SOUTHAMPTON, N.Y. - David Duval might not hit a fairway today. He might not break 80. He might not play another golf tournament the rest of the year or the rest of his life.
David Duval might not ever be the same David Duval we've struggled to figure out for the past 15 years, but he's here at Shinnecock Hills anyway. He's here for one reason - he wants to be here.
For those of us who have sorely missed one of golf's most talented and intriguing figures, that's the best news in the eight months since he walked away.
"I haven't missed being away, but I just wanted to play this week," Duval said Wednesday on the eve of the U.S. Open. "The U.S. Open is a very hard thing for me to miss and I was anxious for my wife and my family to see me and see what I do - to see the atmosphere of golf."
Duval hasn't played competitive golf for eight months, and it was 12 months before that since he's truly been competitive. Yet he chose quite possibly the toughest course and tournament test of the year to put his unprepared and unrepaired game on display.
"I sit here very nervous about this week," Duval said, revealing emotions with a quietly wavering voice. "Scared, too. I haven't done it in quite sometime. But ... the number of people who have
said simply, 'Nice to see you again,' that's what matters."
At age 31, when most golfers are entering their prime, Duval needed to walk away from the game. In October, after missing his 16th cut of the season in Las Vegas, he had seen enough. He left the PGA Tour to get healthy and collect himself - his return date undetermined.
Duval didn't even decide to come back to the U.S. Open until Saturday night when he was playing alone at Cherry Hills Country Club in Denver.
"I was in tears when I called home Saturday night, when I was out golfing, and said that I was going to New York, and I've been in and out of tears ever since," he said. "The emotion came from just the sheer desire to do it. I didn't know if I wanted to."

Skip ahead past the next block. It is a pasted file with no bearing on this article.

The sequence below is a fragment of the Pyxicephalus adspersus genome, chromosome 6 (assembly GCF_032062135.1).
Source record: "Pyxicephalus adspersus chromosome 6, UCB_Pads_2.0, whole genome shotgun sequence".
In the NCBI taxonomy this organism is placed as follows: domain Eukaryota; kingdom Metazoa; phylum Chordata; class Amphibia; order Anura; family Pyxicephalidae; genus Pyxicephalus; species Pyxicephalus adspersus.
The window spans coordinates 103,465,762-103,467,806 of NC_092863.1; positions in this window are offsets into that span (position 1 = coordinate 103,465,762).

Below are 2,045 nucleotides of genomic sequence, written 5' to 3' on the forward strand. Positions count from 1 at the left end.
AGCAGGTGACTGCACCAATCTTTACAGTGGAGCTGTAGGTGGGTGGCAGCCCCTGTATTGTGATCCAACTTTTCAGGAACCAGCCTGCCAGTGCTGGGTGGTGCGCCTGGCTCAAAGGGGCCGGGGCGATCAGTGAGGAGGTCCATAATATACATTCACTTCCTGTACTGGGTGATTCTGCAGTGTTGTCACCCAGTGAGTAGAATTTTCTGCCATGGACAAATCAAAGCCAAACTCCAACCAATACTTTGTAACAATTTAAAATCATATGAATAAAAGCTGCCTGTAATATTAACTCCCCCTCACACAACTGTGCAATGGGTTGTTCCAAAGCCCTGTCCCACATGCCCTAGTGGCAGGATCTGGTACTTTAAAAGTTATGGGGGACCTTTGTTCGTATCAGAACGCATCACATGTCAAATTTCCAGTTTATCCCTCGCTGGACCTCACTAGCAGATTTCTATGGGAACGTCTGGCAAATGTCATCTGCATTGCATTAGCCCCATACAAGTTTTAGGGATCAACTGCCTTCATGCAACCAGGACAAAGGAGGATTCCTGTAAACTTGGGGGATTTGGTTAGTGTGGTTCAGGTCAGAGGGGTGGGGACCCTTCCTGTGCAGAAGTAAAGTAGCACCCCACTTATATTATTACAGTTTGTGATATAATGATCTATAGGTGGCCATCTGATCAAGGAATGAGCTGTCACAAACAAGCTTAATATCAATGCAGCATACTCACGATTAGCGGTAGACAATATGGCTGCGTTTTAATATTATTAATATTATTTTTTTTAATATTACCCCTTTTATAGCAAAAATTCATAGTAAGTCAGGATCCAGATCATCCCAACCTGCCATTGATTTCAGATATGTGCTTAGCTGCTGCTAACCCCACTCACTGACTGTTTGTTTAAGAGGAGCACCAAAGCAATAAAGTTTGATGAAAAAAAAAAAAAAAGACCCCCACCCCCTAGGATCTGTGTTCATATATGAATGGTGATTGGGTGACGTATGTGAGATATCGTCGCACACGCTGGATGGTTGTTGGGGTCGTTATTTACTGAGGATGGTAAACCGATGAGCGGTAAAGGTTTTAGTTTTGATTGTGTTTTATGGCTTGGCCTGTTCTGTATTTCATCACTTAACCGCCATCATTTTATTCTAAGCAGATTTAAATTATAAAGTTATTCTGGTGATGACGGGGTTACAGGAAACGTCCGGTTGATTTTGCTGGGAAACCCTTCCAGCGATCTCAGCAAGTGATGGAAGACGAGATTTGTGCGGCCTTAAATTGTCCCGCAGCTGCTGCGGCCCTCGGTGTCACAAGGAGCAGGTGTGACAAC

Duval has spent more than half his life striving for what he calls the "mastery of the game." You could argue he was pretty successful. He's won 13 events. He shot 59 and was ranked No. 1 in the world in 1999. In 2001, he won the British Open and his destiny seemed fulfilled.
But he wasn't.
"Through it all, my mistake was I had what I thought was a pretty broad goal but it turned out to be pretty narrow, and that was simply to see how good I could become in this game," he said.
"Through winning a lot of tournaments through going to No. 1 through winning the Open, I figured it out. If anything, a week removed from the Open Championship is when I went through my existentialist moments of kind of, 'Is this it?' That's the simplest way to put it."
Fulfillment finally seems to have found Duval away from the golf course. Meeting Susie Persichitte last summer filled the void of his ex-fiance Julie McArthur. He and Susie married March 6. Duval suddenly had three children age 8 to 14 and a whole new life in Denver.
"I'm still learning routines," he said. "I'm learning to be a husband. Learning to be a father. Learning to be a son again. I feel like in Denver with my wife and the family out there that I've finally found home."
We always thought Duval was supposed to be on a golf course and on leaderboards with Tiger Woods and Phil Mickelson. But that might not be the case. If his game never comes back, he's fine with it. Golf is not his top priority any more.
"If I had to make a choice between playing golf and friends and family - between that and competitive golf - there's not much of a choice," he said. "I'd never play competitive golf again. I love to play the game just to play."
Duval didn't show up to the course until Wednesday. He was wild off the tee in his only practice round, hitting a spectator with his first drive on No. 1. By all accounts he should be scared of his game.
But right now Duval doesn't seem to care.
"It's realistic to think I'm going to be smiling and having a good time," he said of his goals.
Duval has been a reluctant celebrity, never afraid to offer his honest insights into anything but his own heart. He opened that heart a little this week and revealed a young man who's found happiness, even if he's lost his game.
"I'll never look at (golf) the same again," he said. "I've been blessed and had an amazing career to this point. I'm amazed people care."
People do care. And no matter what Duval shoots this week, it's good to know he's finally found himself.
Reach Scott Michaux at (706) 823-3219 or firstname.lastname@example.org.